In season early summer: Thai basil, Lebanese cucumber, radishes
Basil contains useful amounts of antioxidants such as vitamin A.
Thai basil is a Southeast Asian plant from the mint family. It has a similar aroma to sweet basil but has smaller leaves, with purple stems and veins. It has a bold, spicy, liquorice or aniseed flavour.
The herb is used extensively in East and Southeast Asian dishes but also works surprisingly well in dishes normally suited to sweet basil, such as caprese salad, pesto or ratatouille, or as an addition to tropical fruit-based desserts.
Grown your own
Sow Thai basil seeds in pots from late spring to summer and transplant the seedlings.
Hoisin chicken rolls
Lebanese cucumbers are low in kilojoules (about 50kJ per cucumber) and are about 90 per cent water. They contain more calcium (about 55mg each) than other cucumber varieties.
Lebanese cucumbers, which are hybrids, are sweeter and thinner skinned than other slicing types. They are low in acid, with a pleasant, mild taste that harmonises well with tomatoes, mint or yoghurt.
Lebanese cucumbers have smaller seeds than other varieties, and there’s no need to peel them, making them an easy addition to salads and sandwiches. Try them in cold soups, such as gazpacho, mix them with yoghurt as an accompaniment for curries or Middle Eastern dishes, or peel them into ribbons as a filling for Vietnamese rice paper rolls.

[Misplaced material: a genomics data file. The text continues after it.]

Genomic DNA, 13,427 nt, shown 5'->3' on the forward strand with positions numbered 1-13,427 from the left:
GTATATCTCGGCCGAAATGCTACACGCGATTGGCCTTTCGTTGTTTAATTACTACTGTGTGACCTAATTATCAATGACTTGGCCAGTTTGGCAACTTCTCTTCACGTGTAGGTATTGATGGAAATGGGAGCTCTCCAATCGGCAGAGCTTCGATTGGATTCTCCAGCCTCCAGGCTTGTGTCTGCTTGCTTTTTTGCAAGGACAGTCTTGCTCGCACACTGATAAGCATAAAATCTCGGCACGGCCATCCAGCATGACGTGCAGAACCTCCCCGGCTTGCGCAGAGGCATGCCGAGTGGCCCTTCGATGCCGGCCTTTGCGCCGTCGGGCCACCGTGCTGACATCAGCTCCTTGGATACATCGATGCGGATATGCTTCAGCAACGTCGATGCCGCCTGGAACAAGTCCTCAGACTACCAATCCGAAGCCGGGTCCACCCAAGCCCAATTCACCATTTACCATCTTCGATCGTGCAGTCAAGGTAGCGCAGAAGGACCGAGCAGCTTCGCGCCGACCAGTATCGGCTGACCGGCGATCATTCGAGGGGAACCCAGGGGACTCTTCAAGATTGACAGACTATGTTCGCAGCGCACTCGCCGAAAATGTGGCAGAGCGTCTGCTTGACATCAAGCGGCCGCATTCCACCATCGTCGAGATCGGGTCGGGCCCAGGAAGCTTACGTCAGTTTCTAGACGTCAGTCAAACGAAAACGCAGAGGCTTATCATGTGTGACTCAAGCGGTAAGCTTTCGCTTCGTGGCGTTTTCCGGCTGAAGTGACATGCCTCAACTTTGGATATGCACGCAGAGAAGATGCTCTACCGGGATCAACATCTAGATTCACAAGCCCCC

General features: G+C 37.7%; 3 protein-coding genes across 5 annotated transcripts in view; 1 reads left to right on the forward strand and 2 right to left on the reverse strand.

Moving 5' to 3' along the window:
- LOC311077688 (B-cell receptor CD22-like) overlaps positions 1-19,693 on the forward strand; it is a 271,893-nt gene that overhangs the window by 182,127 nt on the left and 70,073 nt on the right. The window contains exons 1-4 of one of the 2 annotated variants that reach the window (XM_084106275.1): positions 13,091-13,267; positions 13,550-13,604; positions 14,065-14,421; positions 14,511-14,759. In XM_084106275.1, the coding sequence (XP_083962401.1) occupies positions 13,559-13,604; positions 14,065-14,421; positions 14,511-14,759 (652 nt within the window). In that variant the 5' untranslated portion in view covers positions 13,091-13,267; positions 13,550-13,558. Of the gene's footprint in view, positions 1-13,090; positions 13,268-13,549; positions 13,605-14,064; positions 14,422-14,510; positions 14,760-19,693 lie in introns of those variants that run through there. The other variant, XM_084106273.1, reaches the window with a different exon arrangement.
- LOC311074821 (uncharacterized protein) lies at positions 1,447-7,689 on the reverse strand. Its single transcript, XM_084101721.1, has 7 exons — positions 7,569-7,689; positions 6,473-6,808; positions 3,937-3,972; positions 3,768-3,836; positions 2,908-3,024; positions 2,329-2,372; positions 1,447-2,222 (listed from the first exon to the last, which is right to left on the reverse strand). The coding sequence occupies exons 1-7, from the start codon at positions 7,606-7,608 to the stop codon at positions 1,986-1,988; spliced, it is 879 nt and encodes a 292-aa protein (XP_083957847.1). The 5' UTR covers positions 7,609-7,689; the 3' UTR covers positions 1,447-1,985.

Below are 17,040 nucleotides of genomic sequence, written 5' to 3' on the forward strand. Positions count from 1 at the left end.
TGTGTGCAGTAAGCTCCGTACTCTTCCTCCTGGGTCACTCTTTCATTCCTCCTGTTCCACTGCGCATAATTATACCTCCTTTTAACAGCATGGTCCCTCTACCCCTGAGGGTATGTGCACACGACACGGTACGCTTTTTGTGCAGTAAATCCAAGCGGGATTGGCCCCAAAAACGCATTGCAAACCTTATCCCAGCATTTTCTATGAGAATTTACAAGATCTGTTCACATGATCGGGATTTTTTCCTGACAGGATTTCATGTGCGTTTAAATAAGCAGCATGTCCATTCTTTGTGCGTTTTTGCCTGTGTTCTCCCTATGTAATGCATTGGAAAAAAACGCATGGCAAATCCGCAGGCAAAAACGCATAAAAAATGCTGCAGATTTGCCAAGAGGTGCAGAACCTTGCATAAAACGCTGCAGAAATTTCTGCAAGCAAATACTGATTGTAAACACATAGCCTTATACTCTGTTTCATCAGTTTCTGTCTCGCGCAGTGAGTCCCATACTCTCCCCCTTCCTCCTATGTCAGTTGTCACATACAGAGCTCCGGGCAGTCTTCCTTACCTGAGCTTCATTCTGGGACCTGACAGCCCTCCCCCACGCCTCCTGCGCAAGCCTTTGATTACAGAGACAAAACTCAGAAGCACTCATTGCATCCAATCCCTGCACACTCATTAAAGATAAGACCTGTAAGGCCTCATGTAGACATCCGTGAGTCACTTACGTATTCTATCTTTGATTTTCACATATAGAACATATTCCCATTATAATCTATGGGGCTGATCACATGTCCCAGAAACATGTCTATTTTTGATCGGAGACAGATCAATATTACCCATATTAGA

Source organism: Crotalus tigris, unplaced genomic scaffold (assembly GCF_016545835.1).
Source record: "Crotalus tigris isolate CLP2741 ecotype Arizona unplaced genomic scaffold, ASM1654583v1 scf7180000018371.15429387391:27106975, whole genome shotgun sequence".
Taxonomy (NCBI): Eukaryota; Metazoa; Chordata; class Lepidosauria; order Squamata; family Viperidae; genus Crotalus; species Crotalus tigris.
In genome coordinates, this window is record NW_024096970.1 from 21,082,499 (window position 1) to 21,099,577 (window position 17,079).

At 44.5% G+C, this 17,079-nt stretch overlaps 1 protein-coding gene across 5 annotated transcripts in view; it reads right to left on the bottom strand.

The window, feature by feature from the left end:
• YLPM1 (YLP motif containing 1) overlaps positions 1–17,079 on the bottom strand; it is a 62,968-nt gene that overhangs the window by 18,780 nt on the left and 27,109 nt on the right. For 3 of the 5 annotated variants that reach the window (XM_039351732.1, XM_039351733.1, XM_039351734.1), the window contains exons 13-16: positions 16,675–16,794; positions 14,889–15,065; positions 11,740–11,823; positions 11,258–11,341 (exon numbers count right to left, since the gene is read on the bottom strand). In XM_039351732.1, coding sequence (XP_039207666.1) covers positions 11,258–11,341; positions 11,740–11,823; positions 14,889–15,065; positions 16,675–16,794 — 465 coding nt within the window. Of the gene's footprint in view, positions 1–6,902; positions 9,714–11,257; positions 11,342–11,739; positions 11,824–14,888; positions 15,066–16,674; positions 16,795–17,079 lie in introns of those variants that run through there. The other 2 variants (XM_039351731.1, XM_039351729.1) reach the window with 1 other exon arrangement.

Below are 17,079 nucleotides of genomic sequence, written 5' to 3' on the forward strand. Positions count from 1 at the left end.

Grow your own
Plant Lebanese cucumbers in full sun in well-drained soil. With the right care, they are a prolific crop.
Prawn, mango and avocado Vietnamese rolls
Tropical chicken burgers
Two radishes have around 25kJ. They contain some vitamin C and antioxidant anthocyanins.
Radishes are a root vegetable from the mustard (Brassicaceae) family, commonly eaten raw in salads. There are a variety of radishes but Kiwis are most familiar with the small red ones with white flesh. These have a crisp, crunchy texture and a mild, peppery taste.
When choosing radishes, go for the smaller ones as these tend to be crisper.
Radishes are great raw, sliced up in salads, grated in coleslaw or as cheerful garnishes, but they can also be gently fried, grilled or roasted. You can use radish leaves in salads, soups and stir-fries. Some leaves can be a bit prickly but there are varieties bred for their smooth ‘hairless’ leaves.
Grow your own
Growing radishes is easy and seedlings emerge fast, so they’re a great crop to introduce children to gardening. Plant all year round.
Grilled prawns with snow peas, asparagus and noodle salad